To note the work programme.
The Committee received and noted the Work Programme for 2021/22.
Arising from discussion members requested the following additions –
· Report on the level of capacity within the Council’s workforce including information on vacancies, recruitment & retention issues, spend on interim and fixed term contracts.
· How flexible working and redeployment during the pandemic might inform future ways of working.
· Have an oversight of the Apprenticeship scheme, possible report in September or December.
· Report/updates on any of the Council’s major policy changes.
Workforce Strategy - Overview
The Committee received a detailed presentation by the Head of Internal Communications and Organisational Development in respect of the Council’s Workforce Strategy.
Members were informed of the main objectives of the Strategy which were -
1. To set a clear direction and priorities for the work of the Council and to ensure that the workforce was clear about the objectives and their role in achieving them.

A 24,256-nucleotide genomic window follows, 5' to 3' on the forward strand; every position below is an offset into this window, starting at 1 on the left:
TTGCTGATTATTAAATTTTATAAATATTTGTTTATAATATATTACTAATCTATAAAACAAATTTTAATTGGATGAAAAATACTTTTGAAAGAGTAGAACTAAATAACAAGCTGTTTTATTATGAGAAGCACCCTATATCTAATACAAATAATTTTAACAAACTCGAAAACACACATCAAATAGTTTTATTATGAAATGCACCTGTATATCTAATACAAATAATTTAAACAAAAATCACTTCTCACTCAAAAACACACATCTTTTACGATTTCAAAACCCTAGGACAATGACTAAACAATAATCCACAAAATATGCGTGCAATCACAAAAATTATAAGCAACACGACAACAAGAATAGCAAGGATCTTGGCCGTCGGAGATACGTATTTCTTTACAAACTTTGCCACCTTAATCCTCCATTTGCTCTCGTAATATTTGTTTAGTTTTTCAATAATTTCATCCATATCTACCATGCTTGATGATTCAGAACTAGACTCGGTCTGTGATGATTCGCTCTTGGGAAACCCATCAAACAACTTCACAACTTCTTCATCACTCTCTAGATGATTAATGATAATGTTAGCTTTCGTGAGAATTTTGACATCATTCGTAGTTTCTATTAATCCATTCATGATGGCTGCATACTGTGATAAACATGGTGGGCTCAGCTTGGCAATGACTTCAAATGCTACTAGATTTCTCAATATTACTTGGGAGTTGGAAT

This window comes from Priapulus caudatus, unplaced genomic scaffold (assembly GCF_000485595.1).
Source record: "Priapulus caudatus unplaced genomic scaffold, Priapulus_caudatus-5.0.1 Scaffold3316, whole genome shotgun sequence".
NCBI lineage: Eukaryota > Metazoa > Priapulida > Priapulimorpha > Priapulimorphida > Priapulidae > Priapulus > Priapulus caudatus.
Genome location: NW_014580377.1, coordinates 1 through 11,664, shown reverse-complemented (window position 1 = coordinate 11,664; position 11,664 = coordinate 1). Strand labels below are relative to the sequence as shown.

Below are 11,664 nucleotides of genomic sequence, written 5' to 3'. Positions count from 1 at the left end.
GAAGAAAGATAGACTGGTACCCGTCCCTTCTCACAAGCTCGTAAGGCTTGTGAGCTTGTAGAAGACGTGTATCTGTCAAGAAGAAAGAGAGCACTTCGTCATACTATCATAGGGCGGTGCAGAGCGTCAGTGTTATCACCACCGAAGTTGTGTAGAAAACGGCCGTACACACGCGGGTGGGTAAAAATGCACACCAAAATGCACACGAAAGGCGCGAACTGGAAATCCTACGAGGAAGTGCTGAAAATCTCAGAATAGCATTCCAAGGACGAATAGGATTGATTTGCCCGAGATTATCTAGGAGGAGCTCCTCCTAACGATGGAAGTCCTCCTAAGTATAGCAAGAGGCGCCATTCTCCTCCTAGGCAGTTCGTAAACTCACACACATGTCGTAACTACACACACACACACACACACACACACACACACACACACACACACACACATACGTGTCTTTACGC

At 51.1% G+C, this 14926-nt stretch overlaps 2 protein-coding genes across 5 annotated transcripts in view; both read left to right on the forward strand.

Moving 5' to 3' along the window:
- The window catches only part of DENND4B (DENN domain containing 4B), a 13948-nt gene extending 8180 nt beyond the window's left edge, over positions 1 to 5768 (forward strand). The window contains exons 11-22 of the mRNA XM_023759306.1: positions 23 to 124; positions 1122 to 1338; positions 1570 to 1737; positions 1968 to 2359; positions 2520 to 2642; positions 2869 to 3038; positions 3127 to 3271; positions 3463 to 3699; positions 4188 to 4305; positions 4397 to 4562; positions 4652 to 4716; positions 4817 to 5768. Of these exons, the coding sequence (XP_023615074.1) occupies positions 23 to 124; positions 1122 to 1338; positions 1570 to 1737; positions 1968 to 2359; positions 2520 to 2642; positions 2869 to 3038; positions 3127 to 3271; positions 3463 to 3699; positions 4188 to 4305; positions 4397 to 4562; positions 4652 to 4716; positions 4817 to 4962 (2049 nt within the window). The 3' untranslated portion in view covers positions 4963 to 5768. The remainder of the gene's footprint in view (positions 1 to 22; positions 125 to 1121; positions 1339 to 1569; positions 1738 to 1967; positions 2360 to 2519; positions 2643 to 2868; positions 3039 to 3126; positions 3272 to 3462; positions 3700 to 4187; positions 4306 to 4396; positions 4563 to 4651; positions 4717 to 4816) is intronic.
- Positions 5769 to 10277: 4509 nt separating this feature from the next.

2. To advance equality and inclusion practice and continue to tackle institutional racism.
3. Help build and embed confidence, skills, and talent in the workforce.
4. Have honest and open dialogue about the challenges faced by the Council, whilst recognising and celebrating success.
5. To work according to the Council’s values which underpin how we work with each other.
Complementing the core programme of Human Resources and learning and development support, a series of key initiatives had been identified and set against six employee-focused themes and which formed the basis of the plan, these were -
1. An empowering organisation - Creating a shared purpose and a positive environment where people were confident and enabled to do their best every day.
2. Equality and inclusion - Building an inclusive organisation where the workforce reflects the city that we serve and the needs of all citizens, and where colleagues felt confident about being themselves at work.
3. Performance and talent development - Developing careers and managing performance in a meaningful way.